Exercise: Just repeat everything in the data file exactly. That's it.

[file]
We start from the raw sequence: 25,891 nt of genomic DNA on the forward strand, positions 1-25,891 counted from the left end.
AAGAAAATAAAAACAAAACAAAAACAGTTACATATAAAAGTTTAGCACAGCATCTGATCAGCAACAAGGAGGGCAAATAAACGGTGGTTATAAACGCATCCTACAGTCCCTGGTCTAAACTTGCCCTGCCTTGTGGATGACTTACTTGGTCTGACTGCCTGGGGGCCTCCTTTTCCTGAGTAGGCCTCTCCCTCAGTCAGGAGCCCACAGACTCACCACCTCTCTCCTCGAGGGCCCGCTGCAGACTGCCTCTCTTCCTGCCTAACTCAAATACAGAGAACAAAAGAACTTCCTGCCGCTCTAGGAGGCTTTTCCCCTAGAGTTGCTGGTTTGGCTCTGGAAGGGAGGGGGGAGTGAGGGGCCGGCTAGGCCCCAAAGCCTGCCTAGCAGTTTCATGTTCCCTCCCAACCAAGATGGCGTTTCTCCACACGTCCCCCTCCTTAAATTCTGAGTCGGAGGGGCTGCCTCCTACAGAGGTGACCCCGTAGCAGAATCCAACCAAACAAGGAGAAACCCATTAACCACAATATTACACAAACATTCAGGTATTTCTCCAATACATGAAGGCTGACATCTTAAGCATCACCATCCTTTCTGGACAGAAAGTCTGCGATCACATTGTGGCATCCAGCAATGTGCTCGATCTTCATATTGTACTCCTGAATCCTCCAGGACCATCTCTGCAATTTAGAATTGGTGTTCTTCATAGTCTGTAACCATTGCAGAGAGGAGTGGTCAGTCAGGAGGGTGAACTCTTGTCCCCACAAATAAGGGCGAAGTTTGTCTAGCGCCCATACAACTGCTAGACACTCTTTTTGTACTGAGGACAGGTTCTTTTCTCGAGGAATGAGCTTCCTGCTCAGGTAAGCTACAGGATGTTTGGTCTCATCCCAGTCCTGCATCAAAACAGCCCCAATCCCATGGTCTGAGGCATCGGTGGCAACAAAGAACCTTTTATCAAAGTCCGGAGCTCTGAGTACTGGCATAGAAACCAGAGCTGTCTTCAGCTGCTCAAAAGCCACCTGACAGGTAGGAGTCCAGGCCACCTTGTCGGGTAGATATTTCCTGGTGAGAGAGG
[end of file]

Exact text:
We start from the raw sequence: 25,891 nt of genomic DNA on the forward strand, positions 1-25,891 counted from the left end.
AAGAAAATAAAAACAAAACAAAAACAGTTACATATAAAAGTTTAGCACAGCATCTGATCAGCAACAAGGAGGGCAAATAAACGGTGGTTATAAACGCATCCTACAGTCCCTGGTCTAAACTTGCCCTGCCTTGTGGATGACTTACTTGGTCTGACTGCCTGGGGGCCTCCTTTTCCTGAGTAGGCCTCTCCCTCAGTCAGGAGCCCACAGACTCACCACCTCTCTCCTCGAGGGCCCGCTGCAGACTGCCTCTCTTCCTGCCTAACTCAAATACAGAGAACAAAAGAACTTCCTGCCGCTCTAGGAGGCTTTTCCCCTAGAGTTGCTGGTTTGGCTCTGGAAGGGAGGGGGGAGTGAGGGGCCGGCTAGGCCCCAAAGCCTGCCTAGCAGTTTCATGTTCCCTCCCAACCAAGATGGCGTTTCTCCACACGTCCCCCTCCTTAAATTCTGAGTCGGAGGGGCTGCCTCCTACAGAGGTGACCCCGTAGCAGAATCCAACCAAACAAGGAGAAACCCATTAACCACAATATTACACAAACATTCAGGTATTTCTCCAATACATGAAGGCTGACATCTTAAGCATCACCATCCTTTCTGGACAGAAAGTCTGCGATCACATTGTGGCATCCAGCAATGTGCTCGATCTTCATATTGTACTCCTGAATCCTCCAGGACCATCTCTGCAATTTAGAATTGGTGTTCTTCATAGTCTGTAACCATTGCAGAGAGGAGTGGTCAGTCAGGAGGGTGAACTCTTGTCCCCACAAATAAGGGCGAAGTTTGTCTAGCGCCCATACAACTGCTAGACACTCTTTTTGTACTGAGGACAGGTTCTTTTCTCGAGGAATGAGCTTCCTGCTCAGGTAAGCTACAGGATGTTTGGTCTCATCCCAGTCCTGCATCAAAACAGCCCCAATCCCATGGTCTGAGGCATCGGTGGCAACAAAGAACCTTTTATCAAAGTCCGGAGCTCTGAGTACTGGCATAGAAACCAGAGCTGTCTTCAGCTGCTCAAAAGCCACCTGACAGGTAGGAGTCCAGGCCACCTTGTCGGGTAGATATTTCCTGGTGAGAGAGG